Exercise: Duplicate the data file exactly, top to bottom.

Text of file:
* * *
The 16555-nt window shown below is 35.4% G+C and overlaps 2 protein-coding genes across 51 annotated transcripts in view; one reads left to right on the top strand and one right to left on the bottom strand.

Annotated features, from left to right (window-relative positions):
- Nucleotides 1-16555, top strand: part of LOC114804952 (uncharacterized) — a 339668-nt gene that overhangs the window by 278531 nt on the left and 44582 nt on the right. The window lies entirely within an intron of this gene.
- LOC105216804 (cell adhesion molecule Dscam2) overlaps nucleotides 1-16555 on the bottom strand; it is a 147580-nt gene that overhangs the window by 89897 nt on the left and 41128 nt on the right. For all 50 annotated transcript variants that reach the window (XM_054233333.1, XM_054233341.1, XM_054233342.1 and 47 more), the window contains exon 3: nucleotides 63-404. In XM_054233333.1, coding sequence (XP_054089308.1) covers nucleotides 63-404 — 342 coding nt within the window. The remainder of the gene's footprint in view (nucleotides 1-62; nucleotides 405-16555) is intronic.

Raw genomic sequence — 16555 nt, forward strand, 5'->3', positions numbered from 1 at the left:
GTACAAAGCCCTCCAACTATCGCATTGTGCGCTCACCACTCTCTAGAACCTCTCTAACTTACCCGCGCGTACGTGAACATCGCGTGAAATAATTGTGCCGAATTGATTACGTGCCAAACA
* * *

The 16555-nt window shown below is 35.4% G+C and overlaps 2 protein-coding genes across 51 annotated transcripts in view; one reads left to right on the top strand and one right to left on the bottom strand.

Annotated features, from left to right (window-relative positions):
- Nucleotides 1-16555, top strand: part of LOC114804952 (uncharacterized) — a 339668-nt gene that overhangs the window by 278531 nt on the left and 44582 nt on the right. The window lies entirely within an intron of this gene.
- LOC105216804 (cell adhesion molecule Dscam2) overlaps nucleotides 1-16555 on the bottom strand; it is a 147580-nt gene that overhangs the window by 89897 nt on the left and 41128 nt on the right. For all 50 annotated transcript variants that reach the window (XM_054233333.1, XM_054233341.1, XM_054233342.1 and 47 more), the window contains exon 3: nucleotides 63-404. In XM_054233333.1, coding sequence (XP_054089308.1) covers nucleotides 63-404 — 342 coding nt within the window. The remainder of the gene's footprint in view (nucleotides 1-62; nucleotides 405-16555) is intronic.

Raw genomic sequence — 16555 nt, forward strand, 5'->3', positions numbered from 1 at the left:
GTACAAAGCCCTCCAACTATCGCATTGTGCGCTCACCACTCTCTAGAACCTCTCTAACTTACCCGCGCGTACGTGAACATCGCGTGAAATAATTGTGCCGAATTGATTACGTGCCAAACA